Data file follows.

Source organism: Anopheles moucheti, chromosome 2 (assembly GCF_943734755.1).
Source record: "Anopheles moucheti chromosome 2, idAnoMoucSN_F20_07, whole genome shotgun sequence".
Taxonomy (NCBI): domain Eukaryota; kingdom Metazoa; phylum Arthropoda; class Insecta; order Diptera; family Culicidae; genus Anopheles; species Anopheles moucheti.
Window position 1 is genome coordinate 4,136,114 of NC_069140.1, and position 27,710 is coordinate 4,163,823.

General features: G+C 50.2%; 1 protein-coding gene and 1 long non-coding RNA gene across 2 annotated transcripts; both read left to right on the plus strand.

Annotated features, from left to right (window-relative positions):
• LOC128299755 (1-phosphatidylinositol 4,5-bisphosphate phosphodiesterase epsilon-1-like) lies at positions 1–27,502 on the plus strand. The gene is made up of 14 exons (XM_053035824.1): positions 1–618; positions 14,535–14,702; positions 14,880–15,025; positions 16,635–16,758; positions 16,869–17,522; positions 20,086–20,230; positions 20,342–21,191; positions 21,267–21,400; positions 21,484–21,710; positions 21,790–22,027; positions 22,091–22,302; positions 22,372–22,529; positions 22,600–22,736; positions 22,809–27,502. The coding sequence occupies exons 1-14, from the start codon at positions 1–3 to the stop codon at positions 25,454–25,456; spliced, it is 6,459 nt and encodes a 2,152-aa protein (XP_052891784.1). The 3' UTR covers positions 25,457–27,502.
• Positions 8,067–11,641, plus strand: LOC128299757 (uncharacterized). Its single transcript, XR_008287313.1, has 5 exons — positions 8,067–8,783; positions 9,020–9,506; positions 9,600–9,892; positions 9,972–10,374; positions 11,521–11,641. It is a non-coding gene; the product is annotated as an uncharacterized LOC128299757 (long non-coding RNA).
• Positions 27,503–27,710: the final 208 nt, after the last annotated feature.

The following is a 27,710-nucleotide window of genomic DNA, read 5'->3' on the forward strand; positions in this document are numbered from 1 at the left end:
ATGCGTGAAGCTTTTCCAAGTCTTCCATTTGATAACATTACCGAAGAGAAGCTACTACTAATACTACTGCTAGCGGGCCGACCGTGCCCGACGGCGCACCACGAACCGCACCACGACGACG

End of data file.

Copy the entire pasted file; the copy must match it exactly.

Source organism: Anopheles moucheti, chromosome 2 (assembly GCF_943734755.1).
Source record: "Anopheles moucheti chromosome 2, idAnoMoucSN_F20_07, whole genome shotgun sequence".
Taxonomy (NCBI): domain Eukaryota; kingdom Metazoa; phylum Arthropoda; class Insecta; order Diptera; family Culicidae; genus Anopheles; species Anopheles moucheti.
Window position 1 is genome coordinate 4,136,114 of NC_069140.1, and position 27,710 is coordinate 4,163,823.

General features: G+C 50.2%; 1 protein-coding gene and 1 long non-coding RNA gene across 2 annotated transcripts; both read left to right on the plus strand.

Annotated features, from left to right (window-relative positions):
• LOC128299755 (1-phosphatidylinositol 4,5-bisphosphate phosphodiesterase epsilon-1-like) lies at positions 1–27,502 on the plus strand. The gene is made up of 14 exons (XM_053035824.1): positions 1–618; positions 14,535–14,702; positions 14,880–15,025; positions 16,635–16,758; positions 16,869–17,522; positions 20,086–20,230; positions 20,342–21,191; positions 21,267–21,400; positions 21,484–21,710; positions 21,790–22,027; positions 22,091–22,302; positions 22,372–22,529; positions 22,600–22,736; positions 22,809–27,502. The coding sequence occupies exons 1-14, from the start codon at positions 1–3 to the stop codon at positions 25,454–25,456; spliced, it is 6,459 nt and encodes a 2,152-aa protein (XP_052891784.1). The 3' UTR covers positions 25,457–27,502.
• Positions 8,067–11,641, plus strand: LOC128299757 (uncharacterized). Its single transcript, XR_008287313.1, has 5 exons — positions 8,067–8,783; positions 9,020–9,506; positions 9,600–9,892; positions 9,972–10,374; positions 11,521–11,641. It is a non-coding gene; the product is annotated as an uncharacterized LOC128299757 (long non-coding RNA).
• Positions 27,503–27,710: the final 208 nt, after the last annotated feature.

The following is a 27,710-nucleotide window of genomic DNA, read 5'->3' on the forward strand; positions in this document are numbered from 1 at the left end:
ATGCGTGAAGCTTTTCCAAGTCTTCCATTTGATAACATTACCGAAGAGAAGCTACTACTAATACTACTGCTAGCGGGCCGACCGTGCCCGACGGCGCACCACGAACCGCACCACGACGACG